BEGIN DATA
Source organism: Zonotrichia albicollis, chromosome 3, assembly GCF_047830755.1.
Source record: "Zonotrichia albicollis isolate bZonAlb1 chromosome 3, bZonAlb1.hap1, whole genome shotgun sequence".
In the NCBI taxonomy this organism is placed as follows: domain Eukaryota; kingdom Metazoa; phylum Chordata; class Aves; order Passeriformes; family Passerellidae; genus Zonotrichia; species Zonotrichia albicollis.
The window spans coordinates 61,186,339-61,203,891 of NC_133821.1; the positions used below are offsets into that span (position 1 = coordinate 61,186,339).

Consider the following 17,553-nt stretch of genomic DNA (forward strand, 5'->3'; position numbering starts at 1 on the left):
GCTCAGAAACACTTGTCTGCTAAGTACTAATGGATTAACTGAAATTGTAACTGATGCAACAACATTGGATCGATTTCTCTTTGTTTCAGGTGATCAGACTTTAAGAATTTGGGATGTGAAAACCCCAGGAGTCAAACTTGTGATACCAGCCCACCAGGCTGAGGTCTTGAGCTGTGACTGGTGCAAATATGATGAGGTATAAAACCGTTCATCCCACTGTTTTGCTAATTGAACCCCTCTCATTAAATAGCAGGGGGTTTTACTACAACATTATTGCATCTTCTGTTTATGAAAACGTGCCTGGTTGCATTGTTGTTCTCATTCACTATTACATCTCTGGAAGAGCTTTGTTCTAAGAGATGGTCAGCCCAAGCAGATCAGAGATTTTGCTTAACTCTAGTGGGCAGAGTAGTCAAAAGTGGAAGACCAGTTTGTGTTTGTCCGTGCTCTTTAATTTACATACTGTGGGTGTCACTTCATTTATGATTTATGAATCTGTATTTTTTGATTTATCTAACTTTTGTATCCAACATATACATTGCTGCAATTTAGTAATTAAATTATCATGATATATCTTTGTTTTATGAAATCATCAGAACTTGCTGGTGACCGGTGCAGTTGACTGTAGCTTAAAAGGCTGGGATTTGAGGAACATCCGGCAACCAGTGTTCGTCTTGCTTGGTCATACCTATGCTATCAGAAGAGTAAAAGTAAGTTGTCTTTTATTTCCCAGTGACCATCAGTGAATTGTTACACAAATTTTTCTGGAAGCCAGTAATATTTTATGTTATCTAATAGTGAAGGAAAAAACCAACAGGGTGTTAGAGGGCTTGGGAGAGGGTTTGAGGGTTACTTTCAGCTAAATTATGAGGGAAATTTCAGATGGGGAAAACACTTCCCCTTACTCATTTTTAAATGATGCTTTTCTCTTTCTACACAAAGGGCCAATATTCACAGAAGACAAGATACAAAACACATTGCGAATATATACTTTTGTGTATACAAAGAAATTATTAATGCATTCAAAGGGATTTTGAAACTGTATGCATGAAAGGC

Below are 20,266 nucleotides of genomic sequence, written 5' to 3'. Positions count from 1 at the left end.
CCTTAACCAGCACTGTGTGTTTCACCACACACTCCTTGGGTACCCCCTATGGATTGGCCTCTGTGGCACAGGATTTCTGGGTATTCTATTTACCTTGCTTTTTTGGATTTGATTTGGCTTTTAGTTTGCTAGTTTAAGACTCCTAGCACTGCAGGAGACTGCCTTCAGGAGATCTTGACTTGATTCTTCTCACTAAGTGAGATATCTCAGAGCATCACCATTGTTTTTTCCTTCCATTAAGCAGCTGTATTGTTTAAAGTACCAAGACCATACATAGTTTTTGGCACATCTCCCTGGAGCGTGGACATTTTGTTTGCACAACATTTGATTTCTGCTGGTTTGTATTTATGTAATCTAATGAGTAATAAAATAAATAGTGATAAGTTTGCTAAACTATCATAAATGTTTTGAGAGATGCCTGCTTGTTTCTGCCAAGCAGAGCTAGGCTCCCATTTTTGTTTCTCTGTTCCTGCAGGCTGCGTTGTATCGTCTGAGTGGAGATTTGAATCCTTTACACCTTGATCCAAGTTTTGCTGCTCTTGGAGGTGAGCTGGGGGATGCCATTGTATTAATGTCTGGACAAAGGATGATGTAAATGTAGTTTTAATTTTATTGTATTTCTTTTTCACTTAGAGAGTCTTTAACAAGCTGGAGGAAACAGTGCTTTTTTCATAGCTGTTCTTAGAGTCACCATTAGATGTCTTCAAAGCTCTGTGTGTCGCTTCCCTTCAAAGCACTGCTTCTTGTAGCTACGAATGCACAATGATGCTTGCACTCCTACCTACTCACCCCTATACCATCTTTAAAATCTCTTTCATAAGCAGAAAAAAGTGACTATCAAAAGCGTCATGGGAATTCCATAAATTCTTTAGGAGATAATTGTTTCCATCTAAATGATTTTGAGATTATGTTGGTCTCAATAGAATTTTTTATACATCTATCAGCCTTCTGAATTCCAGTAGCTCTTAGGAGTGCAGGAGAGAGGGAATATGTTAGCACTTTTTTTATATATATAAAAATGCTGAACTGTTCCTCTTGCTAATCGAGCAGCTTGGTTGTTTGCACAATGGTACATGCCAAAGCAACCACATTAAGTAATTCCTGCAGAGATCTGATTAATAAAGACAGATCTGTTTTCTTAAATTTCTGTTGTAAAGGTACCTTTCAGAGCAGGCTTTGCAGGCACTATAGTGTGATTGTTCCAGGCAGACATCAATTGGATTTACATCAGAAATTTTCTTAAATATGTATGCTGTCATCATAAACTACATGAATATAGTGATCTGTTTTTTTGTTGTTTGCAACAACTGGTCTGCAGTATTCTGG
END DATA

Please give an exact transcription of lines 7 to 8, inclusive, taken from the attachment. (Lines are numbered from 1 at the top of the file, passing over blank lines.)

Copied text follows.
Below are 20,266 nucleotides of genomic sequence, written 5' to 3'. Positions count from 1 at the left end.
CCTTAACCAGCACTGTGTGTTTCACCACACACTCCTTGGGTACCCCCTATGGATTGGCCTCTGTGGCACAGGATTTCTGGGTATTCTATTTACCTTGCTTTTTTGGATTTGATTTGGCTTTTAGTTTGCTAGTTTAAGACTCCTAGCACTGCAGGAGACTGCCTTCAGGAGATCTTGACTTGATTCTTCTCACTAAGTGAGATATCTCAGAGCATCACCATTGTTTTTTCCTTCCATTAAGCAGCTGTATTGTTTAAAGTACCAAGACCATACATAGTTTTTGGCACATCTCCCTGGAGCGTGGACATTTTGTTTGCACAACATTTGATTTCTGCTGGTTTGTATTTATGTAATCTAATGAGTAATAAAATAAATAGTGATAAGTTTGCTAAACTATCATAAATGTTTTGAGAGATGCCTGCTTGTTTCTGCCAAGCAGAGCTAGGCTCCCATTTTTGTTTCTCTGTTCCTGCAGGCTGCGTTGTATCGTCTGAGTGGAGATTTGAATCCTTTACACCTTGATCCAAGTTTTGCTGCTCTTGGAGGTGAGCTGGGGGATGCCATTGTATTAATGTCTGGACAAAGGATGATGTAAATGTAGTTTTAATTTTATTGTATTTCTTTTTCACTTAGAGAGTCTTTAACAAGCTGGAGGAAACAGTGCTTTTTTCATAGCTGTTCTTAGAGTCACCATTAGATGTCTTCAAAGCTCTGTGTGTCGCTTCCCTTCAAAGCACTGCTTCTTGTAGCTACGAATGCACAATGATGCTTGCACTCCTACCTACTCACCCCTATACCATCTTTAAAATCTCTTTCATAAGCAGAAAAAAGTGACTATCAAAAGCGTCATGGGAATTCCATAAATTCTTTAGGAGATAATTGTTTCCATCTAAATGATTTTGAGATTATGTTGGTCTCAATAGAATTTTTTATACATCTATCAGCCTTCTGAATTCCAGTAGCTCTTAGGAGTGCAGGAGAGAGGGAATATGTTAGCACTTTTTTTATATATATAAAAATGCTGAACTGTTCCTCTTGCTAATCGAGCAGCTTGGTTGTTTGCACAATGGTACATGCCAAAGCAACCACATTAAGTAATTCCTGCAGAGATCTGATTAATAAAGACAGATCTGTTTTCTTAAATTTCTGTTGTAAAGGTACCTTTCAGAGCAGGCTTTGCAGGCACTATAGTGTGATTGTTCCAGGCAGACATCAATTGGATTTACATCAGAAATTTTCTTAAATATGTATGCTGTCATCATAAACTACATGAATATAGTGATCTGTTTTTTTGTTGTTTGCAACAACTGGTCTGCAGTATTCTGG